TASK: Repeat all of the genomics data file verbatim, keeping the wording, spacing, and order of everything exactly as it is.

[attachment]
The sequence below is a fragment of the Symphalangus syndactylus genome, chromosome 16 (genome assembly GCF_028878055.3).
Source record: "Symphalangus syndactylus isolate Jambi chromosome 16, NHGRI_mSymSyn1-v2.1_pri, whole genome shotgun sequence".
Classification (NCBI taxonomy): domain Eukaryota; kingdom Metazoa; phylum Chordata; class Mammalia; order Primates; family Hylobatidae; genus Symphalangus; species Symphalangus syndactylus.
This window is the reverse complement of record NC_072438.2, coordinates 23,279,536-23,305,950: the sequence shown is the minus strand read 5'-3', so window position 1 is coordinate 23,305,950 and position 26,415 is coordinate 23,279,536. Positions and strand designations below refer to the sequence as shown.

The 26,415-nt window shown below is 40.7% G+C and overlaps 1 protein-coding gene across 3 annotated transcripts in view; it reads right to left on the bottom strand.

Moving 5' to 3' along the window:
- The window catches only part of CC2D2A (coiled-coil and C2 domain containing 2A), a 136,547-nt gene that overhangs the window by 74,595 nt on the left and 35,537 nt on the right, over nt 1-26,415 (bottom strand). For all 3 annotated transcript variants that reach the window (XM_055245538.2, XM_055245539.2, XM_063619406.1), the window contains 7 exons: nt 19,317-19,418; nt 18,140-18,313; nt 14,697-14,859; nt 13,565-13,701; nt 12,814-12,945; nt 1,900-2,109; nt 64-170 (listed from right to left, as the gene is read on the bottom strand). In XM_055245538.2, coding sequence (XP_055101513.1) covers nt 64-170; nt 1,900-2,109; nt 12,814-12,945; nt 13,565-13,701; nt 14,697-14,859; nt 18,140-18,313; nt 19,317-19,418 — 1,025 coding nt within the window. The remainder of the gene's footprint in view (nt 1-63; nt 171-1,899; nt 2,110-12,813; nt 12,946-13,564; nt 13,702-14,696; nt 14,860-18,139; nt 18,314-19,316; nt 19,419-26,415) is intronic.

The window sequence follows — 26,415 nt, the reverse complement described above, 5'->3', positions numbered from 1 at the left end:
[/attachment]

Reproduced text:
The sequence below is a fragment of the Symphalangus syndactylus genome, chromosome 16 (genome assembly GCF_028878055.3).
Source record: "Symphalangus syndactylus isolate Jambi chromosome 16, NHGRI_mSymSyn1-v2.1_pri, whole genome shotgun sequence".
Classification (NCBI taxonomy): domain Eukaryota; kingdom Metazoa; phylum Chordata; class Mammalia; order Primates; family Hylobatidae; genus Symphalangus; species Symphalangus syndactylus.
This window is the reverse complement of record NC_072438.2, coordinates 23,279,536-23,305,950: the sequence shown is the minus strand read 5'-3', so window position 1 is coordinate 23,305,950 and position 26,415 is coordinate 23,279,536. Positions and strand designations below refer to the sequence as shown.

The 26,415-nt window shown below is 40.7% G+C and overlaps 1 protein-coding gene across 3 annotated transcripts in view; it reads right to left on the bottom strand.

Moving 5' to 3' along the window:
- The window catches only part of CC2D2A (coiled-coil and C2 domain containing 2A), a 136,547-nt gene that overhangs the window by 74,595 nt on the left and 35,537 nt on the right, over nt 1-26,415 (bottom strand). For all 3 annotated transcript variants that reach the window (XM_055245538.2, XM_055245539.2, XM_063619406.1), the window contains 7 exons: nt 19,317-19,418; nt 18,140-18,313; nt 14,697-14,859; nt 13,565-13,701; nt 12,814-12,945; nt 1,900-2,109; nt 64-170 (listed from right to left, as the gene is read on the bottom strand). In XM_055245538.2, coding sequence (XP_055101513.1) covers nt 64-170; nt 1,900-2,109; nt 12,814-12,945; nt 13,565-13,701; nt 14,697-14,859; nt 18,140-18,313; nt 19,317-19,418 — 1,025 coding nt within the window. The remainder of the gene's footprint in view (nt 1-63; nt 171-1,899; nt 2,110-12,813; nt 12,946-13,564; nt 13,702-14,696; nt 14,860-18,139; nt 18,314-19,316; nt 19,419-26,415) is intronic.

The window sequence follows — 26,415 nt, the reverse complement described above, 5'->3', positions numbered from 1 at the left end: